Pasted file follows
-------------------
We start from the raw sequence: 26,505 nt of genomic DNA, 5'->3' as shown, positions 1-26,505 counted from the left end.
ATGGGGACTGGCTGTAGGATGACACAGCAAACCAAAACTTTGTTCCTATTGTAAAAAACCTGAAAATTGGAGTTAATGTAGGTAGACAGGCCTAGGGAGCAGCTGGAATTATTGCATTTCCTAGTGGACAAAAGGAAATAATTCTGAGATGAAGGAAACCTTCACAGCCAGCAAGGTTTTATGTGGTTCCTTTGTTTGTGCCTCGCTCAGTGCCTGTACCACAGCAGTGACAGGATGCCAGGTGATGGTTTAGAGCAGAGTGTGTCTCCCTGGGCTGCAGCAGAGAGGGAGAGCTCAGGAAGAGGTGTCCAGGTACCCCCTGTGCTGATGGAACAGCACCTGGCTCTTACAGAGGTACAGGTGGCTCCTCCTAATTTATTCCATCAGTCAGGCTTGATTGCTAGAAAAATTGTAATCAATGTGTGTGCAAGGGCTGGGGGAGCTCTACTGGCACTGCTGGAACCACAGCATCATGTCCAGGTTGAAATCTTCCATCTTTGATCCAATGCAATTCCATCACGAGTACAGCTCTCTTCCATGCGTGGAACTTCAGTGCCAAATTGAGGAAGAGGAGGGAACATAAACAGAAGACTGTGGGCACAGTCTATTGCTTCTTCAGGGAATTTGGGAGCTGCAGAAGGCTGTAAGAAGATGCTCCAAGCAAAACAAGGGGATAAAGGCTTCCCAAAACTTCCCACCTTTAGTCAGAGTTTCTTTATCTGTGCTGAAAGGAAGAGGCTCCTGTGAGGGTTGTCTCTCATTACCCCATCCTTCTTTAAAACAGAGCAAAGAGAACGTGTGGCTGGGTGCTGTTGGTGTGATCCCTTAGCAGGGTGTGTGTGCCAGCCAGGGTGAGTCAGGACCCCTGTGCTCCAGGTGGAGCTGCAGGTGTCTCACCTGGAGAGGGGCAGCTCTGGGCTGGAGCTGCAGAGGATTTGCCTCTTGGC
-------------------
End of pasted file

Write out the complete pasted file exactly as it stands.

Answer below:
We start from the raw sequence: 26,505 nt of genomic DNA, 5'->3' as shown, positions 1-26,505 counted from the left end.
ATGGGGACTGGCTGTAGGATGACACAGCAAACCAAAACTTTGTTCCTATTGTAAAAAACCTGAAAATTGGAGTTAATGTAGGTAGACAGGCCTAGGGAGCAGCTGGAATTATTGCATTTCCTAGTGGACAAAAGGAAATAATTCTGAGATGAAGGAAACCTTCACAGCCAGCAAGGTTTTATGTGGTTCCTTTGTTTGTGCCTCGCTCAGTGCCTGTACCACAGCAGTGACAGGATGCCAGGTGATGGTTTAGAGCAGAGTGTGTCTCCCTGGGCTGCAGCAGAGAGGGAGAGCTCAGGAAGAGGTGTCCAGGTACCCCCTGTGCTGATGGAACAGCACCTGGCTCTTACAGAGGTACAGGTGGCTCCTCCTAATTTATTCCATCAGTCAGGCTTGATTGCTAGAAAAATTGTAATCAATGTGTGTGCAAGGGCTGGGGGAGCTCTACTGGCACTGCTGGAACCACAGCATCATGTCCAGGTTGAAATCTTCCATCTTTGATCCAATGCAATTCCATCACGAGTACAGCTCTCTTCCATGCGTGGAACTTCAGTGCCAAATTGAGGAAGAGGAGGGAACATAAACAGAAGACTGTGGGCACAGTCTATTGCTTCTTCAGGGAATTTGGGAGCTGCAGAAGGCTGTAAGAAGATGCTCCAAGCAAAACAAGGGGATAAAGGCTTCCCAAAACTTCCCACCTTTAGTCAGAGTTTCTTTATCTGTGCTGAAAGGAAGAGGCTCCTGTGAGGGTTGTCTCTCATTACCCCATCCTTCTTTAAAACAGAGCAAAGAGAACGTGTGGCTGGGTGCTGTTGGTGTGATCCCTTAGCAGGGTGTGTGTGCCAGCCAGGGTGAGTCAGGACCCCTGTGCTCCAGGTGGAGCTGCAGGTGTCTCACCTGGAGAGGGGCAGCTCTGGGCTGGAGCTGCAGAGGATTTGCCTCTTGGC